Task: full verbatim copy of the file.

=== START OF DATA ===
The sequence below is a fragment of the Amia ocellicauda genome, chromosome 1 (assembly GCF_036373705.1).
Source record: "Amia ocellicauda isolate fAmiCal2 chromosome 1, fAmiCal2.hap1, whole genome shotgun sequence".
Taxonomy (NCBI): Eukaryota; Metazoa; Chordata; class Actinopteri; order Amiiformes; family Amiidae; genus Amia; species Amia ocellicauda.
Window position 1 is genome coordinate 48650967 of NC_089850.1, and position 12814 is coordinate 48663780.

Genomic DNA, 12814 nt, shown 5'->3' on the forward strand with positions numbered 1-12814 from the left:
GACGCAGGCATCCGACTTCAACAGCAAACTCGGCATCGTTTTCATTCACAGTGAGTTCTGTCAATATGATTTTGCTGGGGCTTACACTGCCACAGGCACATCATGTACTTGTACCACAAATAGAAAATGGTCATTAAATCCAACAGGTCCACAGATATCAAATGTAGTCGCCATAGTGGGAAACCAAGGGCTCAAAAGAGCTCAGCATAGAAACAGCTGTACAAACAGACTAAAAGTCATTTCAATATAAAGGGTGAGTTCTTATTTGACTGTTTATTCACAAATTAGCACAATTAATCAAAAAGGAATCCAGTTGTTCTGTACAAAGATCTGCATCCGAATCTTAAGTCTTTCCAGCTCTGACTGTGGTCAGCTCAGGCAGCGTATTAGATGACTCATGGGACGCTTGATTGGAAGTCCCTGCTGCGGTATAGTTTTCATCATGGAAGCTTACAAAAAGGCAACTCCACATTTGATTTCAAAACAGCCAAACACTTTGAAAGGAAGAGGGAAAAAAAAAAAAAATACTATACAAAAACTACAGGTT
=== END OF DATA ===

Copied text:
The sequence below is a fragment of the Amia ocellicauda genome, chromosome 1 (assembly GCF_036373705.1).
Source record: "Amia ocellicauda isolate fAmiCal2 chromosome 1, fAmiCal2.hap1, whole genome shotgun sequence".
Taxonomy (NCBI): Eukaryota; Metazoa; Chordata; class Actinopteri; order Amiiformes; family Amiidae; genus Amia; species Amia ocellicauda.
Window position 1 is genome coordinate 48650967 of NC_089850.1, and position 12814 is coordinate 48663780.

Genomic DNA, 12814 nt, shown 5'->3' on the forward strand with positions numbered 1-12814 from the left:
GACGCAGGCATCCGACTTCAACAGCAAACTCGGCATCGTTTTCATTCACAGTGAGTTCTGTCAATATGATTTTGCTGGGGCTTACACTGCCACAGGCACATCATGTACTTGTACCACAAATAGAAAATGGTCATTAAATCCAACAGGTCCACAGATATCAAATGTAGTCGCCATAGTGGGAAACCAAGGGCTCAAAAGAGCTCAGCATAGAAACAGCTGTACAAACAGACTAAAAGTCATTTCAATATAAAGGGTGAGTTCTTATTTGACTGTTTATTCACAAATTAGCACAATTAATCAAAAAGGAATCCAGTTGTTCTGTACAAAGATCTGCATCCGAATCTTAAGTCTTTCCAGCTCTGACTGTGGTCAGCTCAGGCAGCGTATTAGATGACTCATGGGACGCTTGATTGGAAGTCCCTGCTGCGGTATAGTTTTCATCATGGAAGCTTACAAAAAGGCAACTCCACATTTGATTTCAAAACAGCCAAACACTTTGAAAGGAAGAGGGAAAAAAAAAAAAAATACTATACAAAAACTACAGGTT